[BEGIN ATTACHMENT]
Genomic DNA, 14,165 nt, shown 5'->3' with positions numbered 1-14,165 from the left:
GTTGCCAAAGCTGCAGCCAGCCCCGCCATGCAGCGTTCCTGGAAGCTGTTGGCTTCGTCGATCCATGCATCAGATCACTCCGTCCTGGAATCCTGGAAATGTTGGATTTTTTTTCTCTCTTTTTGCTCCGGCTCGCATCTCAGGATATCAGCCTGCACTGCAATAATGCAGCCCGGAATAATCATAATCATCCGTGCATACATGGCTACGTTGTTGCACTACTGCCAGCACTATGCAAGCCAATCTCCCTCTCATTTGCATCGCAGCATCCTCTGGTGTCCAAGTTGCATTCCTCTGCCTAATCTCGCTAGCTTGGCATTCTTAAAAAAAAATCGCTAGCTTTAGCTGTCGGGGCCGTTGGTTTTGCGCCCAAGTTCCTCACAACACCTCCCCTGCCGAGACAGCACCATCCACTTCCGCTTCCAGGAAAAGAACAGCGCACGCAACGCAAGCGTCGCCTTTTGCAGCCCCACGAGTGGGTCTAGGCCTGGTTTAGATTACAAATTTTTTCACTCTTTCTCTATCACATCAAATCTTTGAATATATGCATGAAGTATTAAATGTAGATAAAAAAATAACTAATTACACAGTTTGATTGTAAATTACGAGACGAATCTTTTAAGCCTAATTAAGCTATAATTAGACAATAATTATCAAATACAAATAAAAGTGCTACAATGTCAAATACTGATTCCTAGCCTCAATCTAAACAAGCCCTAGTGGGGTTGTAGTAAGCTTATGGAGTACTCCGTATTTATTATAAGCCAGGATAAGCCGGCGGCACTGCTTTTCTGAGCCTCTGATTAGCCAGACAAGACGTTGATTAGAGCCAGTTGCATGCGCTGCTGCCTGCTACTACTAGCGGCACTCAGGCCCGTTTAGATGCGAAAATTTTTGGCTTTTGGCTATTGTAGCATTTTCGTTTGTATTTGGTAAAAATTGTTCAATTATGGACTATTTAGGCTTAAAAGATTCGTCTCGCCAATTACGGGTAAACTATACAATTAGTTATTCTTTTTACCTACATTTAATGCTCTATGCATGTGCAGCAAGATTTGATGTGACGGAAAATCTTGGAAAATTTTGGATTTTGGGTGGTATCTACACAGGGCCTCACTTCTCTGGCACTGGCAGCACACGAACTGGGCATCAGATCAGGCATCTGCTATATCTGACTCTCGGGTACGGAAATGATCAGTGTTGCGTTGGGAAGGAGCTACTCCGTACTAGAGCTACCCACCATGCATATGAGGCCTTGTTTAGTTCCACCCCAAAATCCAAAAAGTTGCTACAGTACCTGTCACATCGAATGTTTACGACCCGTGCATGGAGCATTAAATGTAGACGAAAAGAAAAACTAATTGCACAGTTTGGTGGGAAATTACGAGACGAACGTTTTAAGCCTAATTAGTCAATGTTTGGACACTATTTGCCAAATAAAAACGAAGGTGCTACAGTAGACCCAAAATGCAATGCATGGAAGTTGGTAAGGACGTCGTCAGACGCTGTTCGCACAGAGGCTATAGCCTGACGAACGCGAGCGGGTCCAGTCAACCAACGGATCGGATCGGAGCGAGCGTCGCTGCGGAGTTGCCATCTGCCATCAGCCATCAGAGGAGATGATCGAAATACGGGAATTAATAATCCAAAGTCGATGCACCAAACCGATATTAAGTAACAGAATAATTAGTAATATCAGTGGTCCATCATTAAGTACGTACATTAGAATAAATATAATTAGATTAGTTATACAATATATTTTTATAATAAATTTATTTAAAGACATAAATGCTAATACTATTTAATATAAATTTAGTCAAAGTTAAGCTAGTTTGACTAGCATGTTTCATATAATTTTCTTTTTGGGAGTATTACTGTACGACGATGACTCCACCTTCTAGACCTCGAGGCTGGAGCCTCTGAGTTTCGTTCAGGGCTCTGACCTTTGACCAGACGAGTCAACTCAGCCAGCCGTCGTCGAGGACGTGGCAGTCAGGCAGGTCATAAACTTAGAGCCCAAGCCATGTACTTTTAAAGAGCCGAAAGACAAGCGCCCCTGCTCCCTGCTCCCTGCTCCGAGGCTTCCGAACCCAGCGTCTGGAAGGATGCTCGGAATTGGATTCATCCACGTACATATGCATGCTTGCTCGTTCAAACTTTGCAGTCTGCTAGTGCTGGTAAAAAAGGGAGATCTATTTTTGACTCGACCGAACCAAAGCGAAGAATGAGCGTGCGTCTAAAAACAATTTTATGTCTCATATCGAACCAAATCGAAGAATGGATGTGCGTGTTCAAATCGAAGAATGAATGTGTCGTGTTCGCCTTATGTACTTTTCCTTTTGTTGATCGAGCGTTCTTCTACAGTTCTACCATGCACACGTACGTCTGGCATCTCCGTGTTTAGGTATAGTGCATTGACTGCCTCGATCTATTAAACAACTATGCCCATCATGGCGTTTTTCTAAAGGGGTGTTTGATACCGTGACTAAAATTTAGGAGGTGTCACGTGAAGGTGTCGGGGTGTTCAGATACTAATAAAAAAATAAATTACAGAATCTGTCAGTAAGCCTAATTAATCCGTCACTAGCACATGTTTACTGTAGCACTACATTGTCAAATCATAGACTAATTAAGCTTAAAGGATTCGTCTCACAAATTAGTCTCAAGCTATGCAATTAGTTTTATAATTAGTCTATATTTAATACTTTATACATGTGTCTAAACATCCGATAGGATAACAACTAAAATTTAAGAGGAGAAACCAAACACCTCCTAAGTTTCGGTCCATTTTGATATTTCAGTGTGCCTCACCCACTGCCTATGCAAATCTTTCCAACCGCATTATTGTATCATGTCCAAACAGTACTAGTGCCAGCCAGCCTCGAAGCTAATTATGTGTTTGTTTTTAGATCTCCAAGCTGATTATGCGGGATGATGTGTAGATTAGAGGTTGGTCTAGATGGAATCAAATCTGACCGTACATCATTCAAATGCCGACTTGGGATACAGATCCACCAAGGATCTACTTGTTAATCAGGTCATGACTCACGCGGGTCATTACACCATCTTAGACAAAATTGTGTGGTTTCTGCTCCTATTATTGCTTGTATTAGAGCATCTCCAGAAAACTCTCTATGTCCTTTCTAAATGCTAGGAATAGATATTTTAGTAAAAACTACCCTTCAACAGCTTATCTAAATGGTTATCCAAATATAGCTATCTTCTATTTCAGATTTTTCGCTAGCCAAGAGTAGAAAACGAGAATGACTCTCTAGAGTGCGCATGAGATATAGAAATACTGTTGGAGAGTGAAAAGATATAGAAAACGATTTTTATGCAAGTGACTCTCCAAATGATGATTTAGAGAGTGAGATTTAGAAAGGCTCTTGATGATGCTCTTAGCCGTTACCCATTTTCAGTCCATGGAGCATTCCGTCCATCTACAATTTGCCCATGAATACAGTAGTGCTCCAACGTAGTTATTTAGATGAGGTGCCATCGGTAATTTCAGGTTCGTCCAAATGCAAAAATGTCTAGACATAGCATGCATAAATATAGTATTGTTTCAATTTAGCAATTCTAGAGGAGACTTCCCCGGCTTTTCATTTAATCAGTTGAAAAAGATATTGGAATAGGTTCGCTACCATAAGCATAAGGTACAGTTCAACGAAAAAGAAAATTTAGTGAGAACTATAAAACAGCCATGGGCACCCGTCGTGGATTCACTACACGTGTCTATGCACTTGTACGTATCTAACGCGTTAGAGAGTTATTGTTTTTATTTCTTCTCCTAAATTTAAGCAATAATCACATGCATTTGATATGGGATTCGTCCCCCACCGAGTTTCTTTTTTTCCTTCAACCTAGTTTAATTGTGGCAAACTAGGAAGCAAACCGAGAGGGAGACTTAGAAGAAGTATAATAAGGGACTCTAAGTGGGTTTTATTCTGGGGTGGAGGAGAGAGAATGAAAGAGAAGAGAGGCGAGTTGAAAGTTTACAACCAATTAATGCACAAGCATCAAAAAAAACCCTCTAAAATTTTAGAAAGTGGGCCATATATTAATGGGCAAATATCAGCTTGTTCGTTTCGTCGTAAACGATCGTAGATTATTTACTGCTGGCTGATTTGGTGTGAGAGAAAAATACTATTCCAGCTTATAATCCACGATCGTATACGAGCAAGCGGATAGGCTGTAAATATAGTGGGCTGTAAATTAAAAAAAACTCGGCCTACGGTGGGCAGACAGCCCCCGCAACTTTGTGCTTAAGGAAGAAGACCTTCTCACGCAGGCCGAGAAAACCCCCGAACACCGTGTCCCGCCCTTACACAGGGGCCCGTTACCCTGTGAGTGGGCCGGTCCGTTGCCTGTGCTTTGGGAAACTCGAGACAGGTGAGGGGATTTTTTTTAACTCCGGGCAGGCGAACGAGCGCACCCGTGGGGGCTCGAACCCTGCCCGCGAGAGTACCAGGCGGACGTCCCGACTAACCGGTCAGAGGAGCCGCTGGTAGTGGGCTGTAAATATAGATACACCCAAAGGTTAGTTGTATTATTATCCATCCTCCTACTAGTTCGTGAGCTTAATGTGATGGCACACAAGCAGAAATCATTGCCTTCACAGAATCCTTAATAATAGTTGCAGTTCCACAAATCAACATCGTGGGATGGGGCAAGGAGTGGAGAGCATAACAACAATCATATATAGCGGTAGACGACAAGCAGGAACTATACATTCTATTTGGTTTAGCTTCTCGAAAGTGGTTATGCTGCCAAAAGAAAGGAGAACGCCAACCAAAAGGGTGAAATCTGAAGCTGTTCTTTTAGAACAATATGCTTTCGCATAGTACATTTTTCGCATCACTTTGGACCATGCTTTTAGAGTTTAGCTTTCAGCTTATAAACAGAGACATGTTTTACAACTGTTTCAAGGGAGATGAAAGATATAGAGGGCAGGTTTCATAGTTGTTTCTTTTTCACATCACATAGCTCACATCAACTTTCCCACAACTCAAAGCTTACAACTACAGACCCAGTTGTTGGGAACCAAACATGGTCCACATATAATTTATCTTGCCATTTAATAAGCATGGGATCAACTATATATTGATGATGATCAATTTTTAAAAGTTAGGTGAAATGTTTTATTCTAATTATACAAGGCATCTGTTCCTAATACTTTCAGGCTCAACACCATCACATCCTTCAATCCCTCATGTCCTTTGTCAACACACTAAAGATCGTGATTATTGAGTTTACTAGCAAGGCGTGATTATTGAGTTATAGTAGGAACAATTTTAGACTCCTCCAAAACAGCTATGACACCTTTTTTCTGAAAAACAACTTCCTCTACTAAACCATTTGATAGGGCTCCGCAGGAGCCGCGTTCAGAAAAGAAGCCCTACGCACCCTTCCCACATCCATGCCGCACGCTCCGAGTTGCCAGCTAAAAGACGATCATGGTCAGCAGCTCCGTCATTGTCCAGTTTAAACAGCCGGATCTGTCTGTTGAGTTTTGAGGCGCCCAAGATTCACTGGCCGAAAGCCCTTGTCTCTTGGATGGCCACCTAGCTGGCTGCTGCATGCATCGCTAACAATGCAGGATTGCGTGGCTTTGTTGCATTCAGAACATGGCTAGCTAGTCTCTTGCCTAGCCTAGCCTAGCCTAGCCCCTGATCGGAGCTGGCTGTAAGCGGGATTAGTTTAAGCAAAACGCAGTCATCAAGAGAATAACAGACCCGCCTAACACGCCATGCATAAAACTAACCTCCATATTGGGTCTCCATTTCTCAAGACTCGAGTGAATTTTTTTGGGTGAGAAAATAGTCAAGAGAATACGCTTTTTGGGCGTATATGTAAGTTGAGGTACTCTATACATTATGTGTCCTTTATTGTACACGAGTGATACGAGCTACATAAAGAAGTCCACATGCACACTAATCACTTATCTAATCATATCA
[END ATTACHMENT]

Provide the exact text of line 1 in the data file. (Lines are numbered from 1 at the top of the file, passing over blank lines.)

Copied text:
Genomic DNA, 14,165 nt, shown 5'->3' with positions numbered 1-14,165 from the left: